La Belle's Building Environment
The distinct design characteristics exhibited by La Belle's hull remains are first documented in drafts of much larger vessels that date to the year of its construction, and these characteristics are associated with basic design concepts that were used to build a wide range of French ships for most of the eighteenth century. La Belle is a relatively small vessel (Figure 1) with a reconstructed length of around 54 French ft (17.5 m), a maximum moulded width of 15 French ft (4.9 m), and a draft of 7 French ft (2.3 m). Its small size might suggest it to be too insignificant a vessel to be on the cutting edge of naval architecture. On the contrary, its innovative design system is a product of when and where it was built. La Belle was built during a period of French naval expansion that began in the 1660s (Boudriot 1988; 1998a; Ferreiro 2007:62–80; Lemineur 1992; 1996) in one of the main French naval arsenals of the time, Rochefort, which was only established in 1666 (Boudriot 1985).
During this period of expansion, primarily due to the efforts of Jean-Baptiste Colbert (1619–1683) in his roles as secretary of state of the navy and minister of finances under King Louis XIV, and his son Seignelay (1651–1690), as secretary of state of the navy, more state resources were devoted to the development of French shipbuilding, resulting in the construction of larger ships as well as an increase in the overall size of the navy both in terms of the number of ships and total tonnage. Concurrently, there was an effort to standardize and supervise design and construction. These efforts are reflected in the issue of official royal regulations for ship construction and the creation of new supervisory and inspection positions. Most importantly, there was a growing demand for the documentation of ship design with lists of key dimensions, devis, and also to some extent with drawings.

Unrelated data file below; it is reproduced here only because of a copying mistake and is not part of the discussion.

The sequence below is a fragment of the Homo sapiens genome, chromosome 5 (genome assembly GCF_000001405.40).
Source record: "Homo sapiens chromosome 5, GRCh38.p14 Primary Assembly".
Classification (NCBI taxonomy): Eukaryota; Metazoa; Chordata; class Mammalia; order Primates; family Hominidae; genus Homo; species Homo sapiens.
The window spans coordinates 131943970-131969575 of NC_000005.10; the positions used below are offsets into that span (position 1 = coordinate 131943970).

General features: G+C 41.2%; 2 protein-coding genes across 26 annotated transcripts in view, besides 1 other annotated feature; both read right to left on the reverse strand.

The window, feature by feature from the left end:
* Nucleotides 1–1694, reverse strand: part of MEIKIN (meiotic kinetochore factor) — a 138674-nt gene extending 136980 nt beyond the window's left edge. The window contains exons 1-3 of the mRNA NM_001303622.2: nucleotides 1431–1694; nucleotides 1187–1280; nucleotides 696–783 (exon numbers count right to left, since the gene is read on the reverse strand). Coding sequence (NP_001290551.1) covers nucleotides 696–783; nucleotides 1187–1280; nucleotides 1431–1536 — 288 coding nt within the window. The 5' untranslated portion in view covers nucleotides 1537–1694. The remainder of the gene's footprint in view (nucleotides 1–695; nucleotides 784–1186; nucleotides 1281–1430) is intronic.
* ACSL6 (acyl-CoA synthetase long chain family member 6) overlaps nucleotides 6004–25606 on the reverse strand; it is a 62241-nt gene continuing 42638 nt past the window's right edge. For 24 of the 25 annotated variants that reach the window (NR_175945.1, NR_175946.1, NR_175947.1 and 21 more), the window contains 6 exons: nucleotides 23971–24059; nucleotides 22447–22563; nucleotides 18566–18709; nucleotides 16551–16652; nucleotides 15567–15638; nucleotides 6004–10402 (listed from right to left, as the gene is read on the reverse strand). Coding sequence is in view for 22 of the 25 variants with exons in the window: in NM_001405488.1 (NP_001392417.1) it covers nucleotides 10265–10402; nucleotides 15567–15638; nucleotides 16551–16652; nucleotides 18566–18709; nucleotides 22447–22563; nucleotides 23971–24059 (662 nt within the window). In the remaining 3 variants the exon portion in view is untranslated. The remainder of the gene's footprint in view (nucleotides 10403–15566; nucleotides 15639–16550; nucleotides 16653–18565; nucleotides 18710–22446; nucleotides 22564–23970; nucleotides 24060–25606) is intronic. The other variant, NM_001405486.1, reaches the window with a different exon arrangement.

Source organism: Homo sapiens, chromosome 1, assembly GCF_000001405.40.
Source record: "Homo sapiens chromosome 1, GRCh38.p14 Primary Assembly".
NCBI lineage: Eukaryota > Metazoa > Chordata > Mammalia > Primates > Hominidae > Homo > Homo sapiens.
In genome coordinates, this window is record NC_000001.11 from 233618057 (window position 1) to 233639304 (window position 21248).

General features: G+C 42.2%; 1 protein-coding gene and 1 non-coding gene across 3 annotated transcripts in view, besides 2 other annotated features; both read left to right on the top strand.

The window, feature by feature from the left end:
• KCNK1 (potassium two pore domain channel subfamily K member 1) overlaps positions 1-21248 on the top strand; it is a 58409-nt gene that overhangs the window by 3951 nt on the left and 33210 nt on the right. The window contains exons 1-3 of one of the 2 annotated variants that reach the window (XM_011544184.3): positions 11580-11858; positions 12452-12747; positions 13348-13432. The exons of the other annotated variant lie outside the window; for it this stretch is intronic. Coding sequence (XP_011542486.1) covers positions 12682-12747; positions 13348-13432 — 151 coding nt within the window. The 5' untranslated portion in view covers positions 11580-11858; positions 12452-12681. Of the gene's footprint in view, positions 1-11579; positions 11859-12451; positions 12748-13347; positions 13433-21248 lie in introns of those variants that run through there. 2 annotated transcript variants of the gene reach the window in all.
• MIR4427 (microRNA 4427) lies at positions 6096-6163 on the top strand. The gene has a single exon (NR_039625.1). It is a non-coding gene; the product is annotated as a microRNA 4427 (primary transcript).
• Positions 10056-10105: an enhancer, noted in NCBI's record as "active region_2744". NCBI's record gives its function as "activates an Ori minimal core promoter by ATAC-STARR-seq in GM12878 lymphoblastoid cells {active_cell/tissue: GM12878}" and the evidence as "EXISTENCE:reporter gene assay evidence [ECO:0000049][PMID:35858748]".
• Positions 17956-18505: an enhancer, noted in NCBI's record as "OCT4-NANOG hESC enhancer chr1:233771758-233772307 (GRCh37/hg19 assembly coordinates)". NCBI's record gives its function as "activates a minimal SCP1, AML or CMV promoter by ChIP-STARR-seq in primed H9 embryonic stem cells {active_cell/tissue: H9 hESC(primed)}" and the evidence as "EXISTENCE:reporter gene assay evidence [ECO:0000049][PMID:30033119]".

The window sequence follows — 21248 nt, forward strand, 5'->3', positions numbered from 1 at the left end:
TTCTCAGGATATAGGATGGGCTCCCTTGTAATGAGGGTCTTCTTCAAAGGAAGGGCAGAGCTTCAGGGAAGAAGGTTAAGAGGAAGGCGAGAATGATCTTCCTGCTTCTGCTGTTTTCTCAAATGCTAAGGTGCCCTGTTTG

The lack of development and knowledge of ship drafting is openly criticized in naval correspondence of the late 1670s, specifically in comparison with progress in civil architecture (Lemineur 1996:56, 220; Rieth 2009:136–137). Regardless of how effective existing methods of hull design were, by the time of La Belle's construction during the height of the Scientific Revolution, older "craft methods" of ship design and construction would have seemed out of step to naval administrators when compared to current developments in science, mathematics, and other fields such as civil architecture. It would still be two centuries before William Froude's mathematical ratios for model testing would make predicting hydrodynamic hull performance a practical reality (Phillips-Birt 1957:12–16), but the need for the development of a science of naval architecture was already emphasized in the late seventeenth century—particularly by Colbert in France (Ferreiro 2007:62–80). NEXT
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